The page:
My dreams are filled with people these days, strangers who come onto our land, and into our house. Their faces are vivid. They might be people I’d see on the streets in town, or at the mall, or driving in cars–anywhere. In one dream, several of them have set up tents in our driveway, their sleeping bags and camp stoves and clothes lying about. Government trucks have cut a road through our woods and camouflaged personnel carriers come and go without stopping. I have a sense of an apocalypse, that our land has become a kind of refuge. Our house is like a barracks, but, still, it is mine and I don’t want to let the strangers in, though they insist and are violent and angry. They will not leave.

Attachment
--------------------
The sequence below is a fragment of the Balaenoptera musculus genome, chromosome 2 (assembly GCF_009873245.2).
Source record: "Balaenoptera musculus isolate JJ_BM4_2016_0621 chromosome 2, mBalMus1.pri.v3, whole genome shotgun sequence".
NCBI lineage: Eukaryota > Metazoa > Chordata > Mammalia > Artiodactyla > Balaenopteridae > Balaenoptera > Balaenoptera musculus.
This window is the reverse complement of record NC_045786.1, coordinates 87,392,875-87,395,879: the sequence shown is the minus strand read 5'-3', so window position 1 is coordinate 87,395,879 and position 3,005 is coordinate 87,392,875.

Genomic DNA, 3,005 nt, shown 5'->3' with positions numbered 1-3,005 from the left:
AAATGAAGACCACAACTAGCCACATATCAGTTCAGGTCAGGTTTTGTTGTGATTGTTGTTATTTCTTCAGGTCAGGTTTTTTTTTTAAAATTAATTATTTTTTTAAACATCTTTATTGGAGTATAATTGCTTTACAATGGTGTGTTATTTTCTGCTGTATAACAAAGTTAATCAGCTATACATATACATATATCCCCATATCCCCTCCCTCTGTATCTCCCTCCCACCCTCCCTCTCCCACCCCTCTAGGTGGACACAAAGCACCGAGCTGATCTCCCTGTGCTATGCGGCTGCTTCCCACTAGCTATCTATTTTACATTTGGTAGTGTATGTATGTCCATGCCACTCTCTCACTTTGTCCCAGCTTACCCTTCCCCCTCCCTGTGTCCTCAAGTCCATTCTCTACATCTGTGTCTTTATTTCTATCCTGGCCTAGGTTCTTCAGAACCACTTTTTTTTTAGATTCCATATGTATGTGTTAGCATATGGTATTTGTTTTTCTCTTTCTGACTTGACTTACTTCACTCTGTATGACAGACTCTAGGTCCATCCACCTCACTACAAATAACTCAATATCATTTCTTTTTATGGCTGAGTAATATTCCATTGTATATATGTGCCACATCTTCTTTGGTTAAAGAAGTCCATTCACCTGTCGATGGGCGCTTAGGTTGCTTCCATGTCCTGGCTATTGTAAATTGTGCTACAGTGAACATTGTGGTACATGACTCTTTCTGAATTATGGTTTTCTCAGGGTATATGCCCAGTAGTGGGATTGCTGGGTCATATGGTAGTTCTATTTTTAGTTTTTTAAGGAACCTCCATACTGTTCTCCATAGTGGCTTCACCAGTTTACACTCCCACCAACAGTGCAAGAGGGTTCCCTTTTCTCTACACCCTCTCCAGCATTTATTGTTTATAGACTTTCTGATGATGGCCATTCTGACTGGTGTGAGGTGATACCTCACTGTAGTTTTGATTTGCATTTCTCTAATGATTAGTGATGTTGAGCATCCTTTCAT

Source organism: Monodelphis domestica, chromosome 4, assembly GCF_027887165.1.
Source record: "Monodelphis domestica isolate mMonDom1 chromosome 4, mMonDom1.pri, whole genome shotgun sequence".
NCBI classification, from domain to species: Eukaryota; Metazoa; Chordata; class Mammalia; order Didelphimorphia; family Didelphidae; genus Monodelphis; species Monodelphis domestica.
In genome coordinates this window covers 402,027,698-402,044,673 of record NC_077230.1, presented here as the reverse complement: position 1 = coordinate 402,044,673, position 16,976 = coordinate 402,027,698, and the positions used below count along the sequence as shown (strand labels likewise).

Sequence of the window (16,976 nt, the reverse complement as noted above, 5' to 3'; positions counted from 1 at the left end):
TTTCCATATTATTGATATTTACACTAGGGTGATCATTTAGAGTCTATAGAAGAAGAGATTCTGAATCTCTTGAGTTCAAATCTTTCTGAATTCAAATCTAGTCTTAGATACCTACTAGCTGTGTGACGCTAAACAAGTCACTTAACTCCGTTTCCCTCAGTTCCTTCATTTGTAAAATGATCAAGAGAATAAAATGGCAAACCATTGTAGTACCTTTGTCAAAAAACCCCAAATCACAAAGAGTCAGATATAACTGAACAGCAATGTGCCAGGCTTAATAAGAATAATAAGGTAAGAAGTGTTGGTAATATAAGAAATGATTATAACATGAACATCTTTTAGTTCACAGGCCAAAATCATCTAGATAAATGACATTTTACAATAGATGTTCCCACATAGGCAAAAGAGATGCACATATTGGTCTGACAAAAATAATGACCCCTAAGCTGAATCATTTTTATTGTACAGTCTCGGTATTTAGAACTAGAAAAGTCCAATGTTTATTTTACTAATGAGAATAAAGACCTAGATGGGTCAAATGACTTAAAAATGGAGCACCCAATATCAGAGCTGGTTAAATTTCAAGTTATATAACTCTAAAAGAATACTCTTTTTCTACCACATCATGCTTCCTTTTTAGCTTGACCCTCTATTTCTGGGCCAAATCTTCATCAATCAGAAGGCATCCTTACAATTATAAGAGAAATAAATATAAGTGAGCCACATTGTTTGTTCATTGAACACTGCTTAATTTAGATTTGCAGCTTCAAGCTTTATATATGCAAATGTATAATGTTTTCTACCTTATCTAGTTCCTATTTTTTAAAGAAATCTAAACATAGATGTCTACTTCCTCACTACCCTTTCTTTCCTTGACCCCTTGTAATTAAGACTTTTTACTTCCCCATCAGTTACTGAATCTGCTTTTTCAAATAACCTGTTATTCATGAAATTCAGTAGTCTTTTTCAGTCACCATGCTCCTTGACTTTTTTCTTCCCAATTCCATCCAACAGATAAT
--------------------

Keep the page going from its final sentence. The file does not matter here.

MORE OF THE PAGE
Houses in dreams are important, ostensibly representing our interior selves.
As I mark the pages of CALLING MR. LONELY HEARTS with my blue pencil (the copyeditor’s marks are red), I can feel the presence of this next novel. It, too, is waiting. It will be the story of a house–a house pulsing with the energy of the people who have lived and loved and died there. I know what it will be called, but I can’t tell you, yet. It’s a secret.